The Millennial generation is set to increase both their spending power and their influence over the next several years. Nonprofits are working hard to balance the tried-and-true fundraising methods that work well with their largest group of current donors (mostly Baby Boomers) and experimentation with new methods that are aimed at the next generation. Lots of nonprofits are trying to use memes to connect with their younger supporters.
But before you decide to use memes to reach Millennials, let’s talk about the two different meanings of the word “meme.”
The word “meme” was originally used to describe a behavior or cultural element that spread among society, usually by imitation. In that sense, you can absolutely use a meme template to relate to Millennial donors — Millennials are very tuned in to each other via the internet, and cultural phenomena and ideas spread quickly. Look at the ALS Ice Bucket Challenge: it was a cultural phenomenon that spread quickly through the internet and that caused people to behave in a certain way.
The catch is that, when most people are talking about memes, they’re talking about something like these:
More often than not, the word “meme” refers to an image containing a specific character (Scumbag Steve, Confession Bear, Grumpy Cat, Good Guy Greg, etc.) accompanied by text appropriate for the character. They’re a staple of websites all over the internet; you’ve probably seen them everywhere from the front page of Reddit to your own Facebook feeds.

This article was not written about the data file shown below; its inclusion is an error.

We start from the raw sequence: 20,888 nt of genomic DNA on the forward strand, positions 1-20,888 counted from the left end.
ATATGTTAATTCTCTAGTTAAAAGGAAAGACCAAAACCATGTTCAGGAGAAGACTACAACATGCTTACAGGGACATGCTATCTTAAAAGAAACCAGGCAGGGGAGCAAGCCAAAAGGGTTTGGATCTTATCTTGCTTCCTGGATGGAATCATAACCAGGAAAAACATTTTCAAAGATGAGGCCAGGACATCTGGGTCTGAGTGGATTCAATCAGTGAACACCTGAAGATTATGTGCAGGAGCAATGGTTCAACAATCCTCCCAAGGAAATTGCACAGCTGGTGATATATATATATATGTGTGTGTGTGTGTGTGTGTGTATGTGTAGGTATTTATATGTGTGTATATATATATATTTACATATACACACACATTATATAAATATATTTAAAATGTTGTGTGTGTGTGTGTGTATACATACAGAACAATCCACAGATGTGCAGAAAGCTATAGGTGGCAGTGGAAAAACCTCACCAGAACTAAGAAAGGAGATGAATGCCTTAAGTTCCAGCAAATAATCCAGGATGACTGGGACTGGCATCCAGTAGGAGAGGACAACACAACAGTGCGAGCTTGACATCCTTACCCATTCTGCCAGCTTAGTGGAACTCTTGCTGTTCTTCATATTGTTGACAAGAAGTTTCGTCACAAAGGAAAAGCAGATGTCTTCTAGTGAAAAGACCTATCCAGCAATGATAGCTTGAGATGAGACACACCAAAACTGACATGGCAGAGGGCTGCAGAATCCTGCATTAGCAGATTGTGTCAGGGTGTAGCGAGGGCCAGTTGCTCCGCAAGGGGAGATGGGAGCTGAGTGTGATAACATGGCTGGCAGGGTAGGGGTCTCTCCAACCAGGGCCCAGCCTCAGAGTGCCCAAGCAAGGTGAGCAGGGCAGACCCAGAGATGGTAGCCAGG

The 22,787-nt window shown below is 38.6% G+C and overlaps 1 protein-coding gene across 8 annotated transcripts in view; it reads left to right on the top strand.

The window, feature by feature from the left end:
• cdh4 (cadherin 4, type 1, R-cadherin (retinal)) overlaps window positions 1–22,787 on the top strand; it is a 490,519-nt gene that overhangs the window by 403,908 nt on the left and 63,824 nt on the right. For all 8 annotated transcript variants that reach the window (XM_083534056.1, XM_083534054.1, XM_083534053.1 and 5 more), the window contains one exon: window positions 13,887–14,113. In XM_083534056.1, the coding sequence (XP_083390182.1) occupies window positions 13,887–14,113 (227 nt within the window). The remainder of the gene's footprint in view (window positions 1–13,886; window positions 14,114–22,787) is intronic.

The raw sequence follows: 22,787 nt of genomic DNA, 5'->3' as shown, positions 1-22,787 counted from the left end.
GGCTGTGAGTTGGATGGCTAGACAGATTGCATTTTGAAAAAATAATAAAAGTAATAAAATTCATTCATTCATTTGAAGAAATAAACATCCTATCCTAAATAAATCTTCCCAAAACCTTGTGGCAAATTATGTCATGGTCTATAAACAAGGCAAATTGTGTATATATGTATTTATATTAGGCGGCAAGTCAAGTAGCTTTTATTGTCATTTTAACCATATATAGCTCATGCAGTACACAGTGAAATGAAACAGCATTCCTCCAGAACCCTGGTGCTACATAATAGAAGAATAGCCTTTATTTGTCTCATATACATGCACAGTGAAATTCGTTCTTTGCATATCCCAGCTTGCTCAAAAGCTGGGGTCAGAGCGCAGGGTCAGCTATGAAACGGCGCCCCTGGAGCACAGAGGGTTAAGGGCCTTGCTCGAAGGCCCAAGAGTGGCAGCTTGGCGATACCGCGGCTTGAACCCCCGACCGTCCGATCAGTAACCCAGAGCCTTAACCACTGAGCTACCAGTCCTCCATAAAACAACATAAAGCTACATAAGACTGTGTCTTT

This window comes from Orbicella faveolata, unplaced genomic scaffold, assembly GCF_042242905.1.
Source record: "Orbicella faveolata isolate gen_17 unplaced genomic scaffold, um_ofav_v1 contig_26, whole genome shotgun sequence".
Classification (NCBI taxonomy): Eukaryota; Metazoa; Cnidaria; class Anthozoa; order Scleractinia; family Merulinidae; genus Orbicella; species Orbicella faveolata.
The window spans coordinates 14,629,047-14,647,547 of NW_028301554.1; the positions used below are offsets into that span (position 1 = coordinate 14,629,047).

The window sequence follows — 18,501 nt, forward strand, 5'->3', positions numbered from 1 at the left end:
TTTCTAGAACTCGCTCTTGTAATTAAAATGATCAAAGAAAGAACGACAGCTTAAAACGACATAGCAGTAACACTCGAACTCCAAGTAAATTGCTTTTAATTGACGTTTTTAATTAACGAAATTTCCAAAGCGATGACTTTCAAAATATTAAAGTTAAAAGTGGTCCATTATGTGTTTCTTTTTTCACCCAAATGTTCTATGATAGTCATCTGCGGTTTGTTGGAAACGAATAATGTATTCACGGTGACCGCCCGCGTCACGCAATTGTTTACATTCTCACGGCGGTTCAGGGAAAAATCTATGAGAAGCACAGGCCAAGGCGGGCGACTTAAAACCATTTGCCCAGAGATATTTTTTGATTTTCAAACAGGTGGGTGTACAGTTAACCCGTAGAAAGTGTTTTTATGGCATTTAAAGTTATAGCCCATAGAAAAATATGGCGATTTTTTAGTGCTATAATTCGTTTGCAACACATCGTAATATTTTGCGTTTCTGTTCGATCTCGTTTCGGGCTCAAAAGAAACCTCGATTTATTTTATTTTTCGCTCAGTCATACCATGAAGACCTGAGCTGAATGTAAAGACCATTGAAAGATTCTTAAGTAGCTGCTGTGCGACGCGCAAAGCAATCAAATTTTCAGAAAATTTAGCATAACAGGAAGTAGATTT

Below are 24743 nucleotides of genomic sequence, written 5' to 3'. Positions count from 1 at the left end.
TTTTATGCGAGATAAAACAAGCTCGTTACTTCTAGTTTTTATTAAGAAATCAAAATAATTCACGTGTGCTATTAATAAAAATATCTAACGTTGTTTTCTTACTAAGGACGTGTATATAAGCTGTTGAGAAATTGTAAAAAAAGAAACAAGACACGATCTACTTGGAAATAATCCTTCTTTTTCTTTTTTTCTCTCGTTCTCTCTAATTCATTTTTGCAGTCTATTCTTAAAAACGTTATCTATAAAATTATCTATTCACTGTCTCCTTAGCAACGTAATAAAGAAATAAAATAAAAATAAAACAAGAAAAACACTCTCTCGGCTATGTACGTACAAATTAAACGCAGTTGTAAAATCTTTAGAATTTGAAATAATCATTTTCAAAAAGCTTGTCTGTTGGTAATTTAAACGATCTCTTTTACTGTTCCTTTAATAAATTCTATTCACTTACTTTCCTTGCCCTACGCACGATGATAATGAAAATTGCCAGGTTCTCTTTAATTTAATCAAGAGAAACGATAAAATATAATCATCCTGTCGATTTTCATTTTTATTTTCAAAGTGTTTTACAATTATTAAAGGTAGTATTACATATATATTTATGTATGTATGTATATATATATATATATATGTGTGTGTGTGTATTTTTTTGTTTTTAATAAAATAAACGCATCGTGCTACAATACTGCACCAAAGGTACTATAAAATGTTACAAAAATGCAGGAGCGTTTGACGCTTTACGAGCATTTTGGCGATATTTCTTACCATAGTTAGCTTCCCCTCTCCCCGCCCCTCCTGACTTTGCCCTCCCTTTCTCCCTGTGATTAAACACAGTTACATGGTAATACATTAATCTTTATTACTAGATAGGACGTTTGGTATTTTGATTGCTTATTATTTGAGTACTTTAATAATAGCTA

It might seem tempting to try to use memes to appeal to your Millennial donors. And for good reason! They’re eye-catching, they’re popular among that age group, and images perform well online.
The problem is that there’s more to them than text slapped onto a picture. Like the original definition of “meme” implies, the goofy images are the internet’s inside joke. And, as in the case with people who aren’t in on an inside joke, trying too hard can have some pretty cringe-y consequences.
So, how should nonprofits use memes to appeal to their younger audiences?
Well, first, they can take advantage of the original concept of a meme as a cultural phenomenon to make a real meme of their own. Take the ALS Ice Bucket Challenge as an example. The fundraisers understood a few key concepts about the people who took part in the challenge:
- They were generally very connected to social media;
- They are very image-conscious, at least on the internet;
- They appreciated a fun, visible way to raise awareness for a cause; and
- They enjoy feeling like a part of something bigger than themselves.
The fundraisers took those concepts and created a fundraising meme that took over the internet for weeks at a time. If you want to emulate them and their success, come up with a fundraising method or project that includes elements that will appeal to your constituents.
But how about using image-based memes to appeal to younger supporters?
Honestly? As a Millennial myself, I’d advise nonprofits to find a different way to engage young audiences. If you can’t relate to young supporters authentically through these images, it’s best to avoid using them at all. At worst, using memes poorly can make you seem condescending, like you’re talking down to your supporters. At best, poorly-done memes can make you seem out of touch.
Still want to use them? That’s fine. Just make sure you have them put together by someone who’s (probably) young, funny, and internet-savvy who can confidently make them without alienating your younger supporters.
Want some alternative ways to engage with your Millennial (and younger) friends? Check this out.